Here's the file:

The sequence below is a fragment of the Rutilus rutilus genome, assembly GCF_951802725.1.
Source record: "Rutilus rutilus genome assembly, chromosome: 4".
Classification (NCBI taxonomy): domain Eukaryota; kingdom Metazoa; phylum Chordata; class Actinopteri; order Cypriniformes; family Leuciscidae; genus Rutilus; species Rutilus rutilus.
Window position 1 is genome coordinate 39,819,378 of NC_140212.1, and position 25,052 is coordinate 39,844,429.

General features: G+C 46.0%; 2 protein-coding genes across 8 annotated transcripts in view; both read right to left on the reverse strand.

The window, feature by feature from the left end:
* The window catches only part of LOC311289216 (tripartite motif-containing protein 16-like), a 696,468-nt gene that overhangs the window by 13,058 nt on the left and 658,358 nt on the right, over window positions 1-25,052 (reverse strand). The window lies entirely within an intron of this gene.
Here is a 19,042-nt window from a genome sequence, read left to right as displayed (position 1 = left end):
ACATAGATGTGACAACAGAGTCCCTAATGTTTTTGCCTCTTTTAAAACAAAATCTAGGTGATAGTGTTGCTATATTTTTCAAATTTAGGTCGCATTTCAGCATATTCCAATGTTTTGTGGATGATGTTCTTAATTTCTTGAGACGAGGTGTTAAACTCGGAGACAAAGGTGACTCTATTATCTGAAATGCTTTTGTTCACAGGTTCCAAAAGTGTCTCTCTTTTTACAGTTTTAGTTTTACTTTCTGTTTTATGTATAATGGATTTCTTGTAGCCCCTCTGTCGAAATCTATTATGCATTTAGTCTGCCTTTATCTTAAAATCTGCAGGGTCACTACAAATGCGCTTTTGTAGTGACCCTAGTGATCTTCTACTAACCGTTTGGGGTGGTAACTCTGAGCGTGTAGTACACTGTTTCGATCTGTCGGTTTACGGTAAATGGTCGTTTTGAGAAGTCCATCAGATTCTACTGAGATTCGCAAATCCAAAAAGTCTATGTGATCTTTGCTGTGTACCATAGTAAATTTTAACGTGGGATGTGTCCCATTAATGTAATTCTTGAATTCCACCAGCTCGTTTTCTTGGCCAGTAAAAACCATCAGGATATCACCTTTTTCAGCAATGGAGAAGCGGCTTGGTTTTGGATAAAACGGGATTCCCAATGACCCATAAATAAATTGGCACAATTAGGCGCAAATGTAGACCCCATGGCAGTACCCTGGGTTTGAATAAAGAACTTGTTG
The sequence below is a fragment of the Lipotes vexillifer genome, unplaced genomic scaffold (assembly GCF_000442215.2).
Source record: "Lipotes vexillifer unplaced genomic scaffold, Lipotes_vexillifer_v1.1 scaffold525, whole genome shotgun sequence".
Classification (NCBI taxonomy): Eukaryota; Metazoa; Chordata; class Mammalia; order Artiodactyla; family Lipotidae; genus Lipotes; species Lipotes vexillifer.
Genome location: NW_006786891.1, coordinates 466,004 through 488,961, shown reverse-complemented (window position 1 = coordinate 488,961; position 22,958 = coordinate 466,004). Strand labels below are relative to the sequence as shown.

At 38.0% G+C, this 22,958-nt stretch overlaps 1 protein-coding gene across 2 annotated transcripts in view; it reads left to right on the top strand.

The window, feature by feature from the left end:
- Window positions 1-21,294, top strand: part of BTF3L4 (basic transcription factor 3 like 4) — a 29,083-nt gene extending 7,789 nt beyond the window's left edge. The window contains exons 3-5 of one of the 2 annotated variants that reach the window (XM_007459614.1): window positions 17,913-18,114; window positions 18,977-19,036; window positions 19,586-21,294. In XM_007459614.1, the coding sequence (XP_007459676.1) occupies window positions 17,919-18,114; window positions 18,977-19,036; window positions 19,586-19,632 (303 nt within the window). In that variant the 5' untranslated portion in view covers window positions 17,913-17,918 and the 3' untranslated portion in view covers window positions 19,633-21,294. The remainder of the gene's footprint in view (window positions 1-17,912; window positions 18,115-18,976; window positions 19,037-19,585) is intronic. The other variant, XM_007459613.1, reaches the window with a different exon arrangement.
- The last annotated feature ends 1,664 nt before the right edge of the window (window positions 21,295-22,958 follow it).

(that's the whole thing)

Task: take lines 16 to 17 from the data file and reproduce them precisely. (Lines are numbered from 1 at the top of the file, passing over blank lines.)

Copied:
- Window positions 1-21,294, top strand: part of BTF3L4 (basic transcription factor 3 like 4) — a 29,083-nt gene extending 7,789 nt beyond the window's left edge. The window contains exons 3-5 of one of the 2 annotated variants that reach the window (XM_007459614.1): window positions 17,913-18,114; window positions 18,977-19,036; window positions 19,586-21,294. In XM_007459614.1, the coding sequence (XP_007459676.1) occupies window positions 17,919-18,114; window positions 18,977-19,036; window positions 19,586-19,632 (303 nt within the window). In that variant the 5' untranslated portion in view covers window positions 17,913-17,918 and the 3' untranslated portion in view covers window positions 19,633-21,294. The remainder of the gene's footprint in view (window positions 1-17,912; window positions 18,115-18,976; window positions 19,037-19,585) is intronic. The other variant, XM_007459613.1, reaches the window with a different exon arrangement.
- The last annotated feature ends 1,664 nt before the right edge of the window (window positions 21,295-22,958 follow it).